good luck
    leanne
     
  18. CS

    CS

    Dec 11, 1999
    UK
    I think the point (apart from the cool factor) is can you hit the note right without sliding it in regardless of having lines, no lines, half lines or pencil marks?

    My ear was developed to a point where I won an argument with a keyboard player (her keyboard was 0.5 out) but I still played out of tune and slid it in.

    On an unlined but figured board there are reference points (apart from the dots) that allow you to hit the note, it's just a bit harder.

    I bought an unlined because it was cheap. If I had to play a different fretless at short notice (rental, jam session etc) I would go for lines every time.
     
  19. Cool, nah I just really wondered what the general concencus is out there, ya kno, out of interest. Personally - well im *very* new to the world of fretless. I went into my local music shop to try one out for the first time, and i thought "bugger it doesnt have lines". As it happens, after sounding god awful for the first few minutes of fumbling around, it all just suddenly clicked and before I knew it I was knocking out a semi intelligible version of Teen Town - ok not perfect, but i proved to myself that i could do it without lines. which was surprising. thinking on it, lines would probably trap me into playing it too much like a fretted bass. but its something ill have to experiment with and get a feel for.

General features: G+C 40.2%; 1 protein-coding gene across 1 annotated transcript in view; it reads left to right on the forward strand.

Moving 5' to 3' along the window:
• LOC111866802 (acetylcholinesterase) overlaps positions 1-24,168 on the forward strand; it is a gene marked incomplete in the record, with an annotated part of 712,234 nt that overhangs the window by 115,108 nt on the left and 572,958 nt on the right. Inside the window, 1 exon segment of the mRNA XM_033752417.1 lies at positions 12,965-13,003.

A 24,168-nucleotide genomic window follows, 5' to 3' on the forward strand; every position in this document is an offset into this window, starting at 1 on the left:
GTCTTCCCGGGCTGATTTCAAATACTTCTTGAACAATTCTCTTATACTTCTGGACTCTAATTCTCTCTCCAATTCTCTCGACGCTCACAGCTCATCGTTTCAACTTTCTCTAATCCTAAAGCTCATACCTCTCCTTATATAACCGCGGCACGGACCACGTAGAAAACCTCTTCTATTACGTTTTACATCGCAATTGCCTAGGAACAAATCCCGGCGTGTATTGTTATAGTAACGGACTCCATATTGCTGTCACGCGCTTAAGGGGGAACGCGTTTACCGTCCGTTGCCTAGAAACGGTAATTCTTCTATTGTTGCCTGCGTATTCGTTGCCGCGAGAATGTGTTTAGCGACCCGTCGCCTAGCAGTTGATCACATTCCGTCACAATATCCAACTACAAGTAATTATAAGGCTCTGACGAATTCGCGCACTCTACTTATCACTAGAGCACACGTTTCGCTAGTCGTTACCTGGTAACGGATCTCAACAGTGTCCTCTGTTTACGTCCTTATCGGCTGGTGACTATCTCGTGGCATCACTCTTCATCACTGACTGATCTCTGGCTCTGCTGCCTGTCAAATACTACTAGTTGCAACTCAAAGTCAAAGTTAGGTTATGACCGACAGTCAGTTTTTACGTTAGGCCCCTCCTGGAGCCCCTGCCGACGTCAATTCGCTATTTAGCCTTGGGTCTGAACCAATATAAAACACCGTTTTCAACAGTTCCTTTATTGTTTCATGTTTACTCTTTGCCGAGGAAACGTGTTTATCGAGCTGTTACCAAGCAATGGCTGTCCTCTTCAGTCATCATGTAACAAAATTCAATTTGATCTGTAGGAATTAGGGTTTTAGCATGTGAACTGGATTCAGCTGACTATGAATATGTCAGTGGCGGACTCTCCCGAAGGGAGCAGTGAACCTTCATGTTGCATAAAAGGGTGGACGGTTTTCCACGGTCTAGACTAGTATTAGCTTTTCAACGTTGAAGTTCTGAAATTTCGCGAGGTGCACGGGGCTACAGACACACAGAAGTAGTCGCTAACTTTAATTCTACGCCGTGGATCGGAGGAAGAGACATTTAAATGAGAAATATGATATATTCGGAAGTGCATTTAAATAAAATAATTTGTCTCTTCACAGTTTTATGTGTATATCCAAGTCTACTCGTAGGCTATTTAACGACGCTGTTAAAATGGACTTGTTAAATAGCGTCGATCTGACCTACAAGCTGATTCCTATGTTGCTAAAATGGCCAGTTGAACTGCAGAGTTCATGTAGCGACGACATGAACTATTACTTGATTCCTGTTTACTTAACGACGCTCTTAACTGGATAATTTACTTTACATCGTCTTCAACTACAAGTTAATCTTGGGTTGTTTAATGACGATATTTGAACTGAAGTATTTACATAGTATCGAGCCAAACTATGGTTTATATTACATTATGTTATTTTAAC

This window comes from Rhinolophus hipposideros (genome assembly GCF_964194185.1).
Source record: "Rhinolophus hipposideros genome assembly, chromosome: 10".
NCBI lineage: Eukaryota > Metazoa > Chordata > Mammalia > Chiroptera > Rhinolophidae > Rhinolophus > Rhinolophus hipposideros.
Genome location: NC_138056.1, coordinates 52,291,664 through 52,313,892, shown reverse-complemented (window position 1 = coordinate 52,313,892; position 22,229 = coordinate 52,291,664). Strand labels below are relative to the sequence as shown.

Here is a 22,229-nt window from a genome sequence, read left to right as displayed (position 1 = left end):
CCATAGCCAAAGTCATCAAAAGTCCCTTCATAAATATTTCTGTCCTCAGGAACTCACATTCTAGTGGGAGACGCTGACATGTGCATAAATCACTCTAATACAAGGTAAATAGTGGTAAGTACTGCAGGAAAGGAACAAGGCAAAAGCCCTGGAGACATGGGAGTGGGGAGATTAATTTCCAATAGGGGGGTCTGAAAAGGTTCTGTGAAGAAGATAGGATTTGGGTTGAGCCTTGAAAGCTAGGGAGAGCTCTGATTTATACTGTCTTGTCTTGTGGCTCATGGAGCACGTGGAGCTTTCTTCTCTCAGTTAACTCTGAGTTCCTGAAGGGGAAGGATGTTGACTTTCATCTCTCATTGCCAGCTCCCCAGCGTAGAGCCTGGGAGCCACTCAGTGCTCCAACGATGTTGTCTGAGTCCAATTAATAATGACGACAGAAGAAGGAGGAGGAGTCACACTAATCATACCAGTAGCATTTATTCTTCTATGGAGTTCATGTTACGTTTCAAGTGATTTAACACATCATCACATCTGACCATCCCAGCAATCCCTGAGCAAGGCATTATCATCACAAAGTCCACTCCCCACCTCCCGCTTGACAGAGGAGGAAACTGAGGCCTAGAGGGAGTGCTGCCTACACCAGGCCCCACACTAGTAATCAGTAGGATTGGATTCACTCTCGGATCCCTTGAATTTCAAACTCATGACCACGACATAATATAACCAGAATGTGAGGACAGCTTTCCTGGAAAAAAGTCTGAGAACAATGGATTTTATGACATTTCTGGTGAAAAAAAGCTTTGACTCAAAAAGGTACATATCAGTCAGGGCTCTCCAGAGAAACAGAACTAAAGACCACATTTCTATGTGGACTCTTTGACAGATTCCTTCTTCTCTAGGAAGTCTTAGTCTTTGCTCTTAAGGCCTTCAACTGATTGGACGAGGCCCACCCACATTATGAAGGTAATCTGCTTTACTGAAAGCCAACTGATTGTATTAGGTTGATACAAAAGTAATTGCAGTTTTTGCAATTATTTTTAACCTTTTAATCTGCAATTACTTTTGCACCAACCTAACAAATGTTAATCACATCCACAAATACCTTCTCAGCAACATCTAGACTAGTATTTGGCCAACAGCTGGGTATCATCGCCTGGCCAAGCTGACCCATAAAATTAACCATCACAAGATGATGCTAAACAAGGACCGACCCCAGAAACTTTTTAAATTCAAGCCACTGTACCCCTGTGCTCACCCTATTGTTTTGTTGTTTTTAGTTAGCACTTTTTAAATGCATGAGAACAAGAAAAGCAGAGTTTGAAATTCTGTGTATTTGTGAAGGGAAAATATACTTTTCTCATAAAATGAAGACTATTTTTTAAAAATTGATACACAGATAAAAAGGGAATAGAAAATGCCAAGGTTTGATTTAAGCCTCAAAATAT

20. My fretless at the moment is lined only because it was defretted. I would much rather prefer unlined simply because it would make me a better player by developing my ears and intonation (with practice of course). I will say this though, I am very happy that my first fretless is lined because it made the transition to playing fretless much easier and when i finally do get enough money to buy my hanewickel fretless four (with a lacewood top and ebony fingerboard :D) I will be able to play it properly.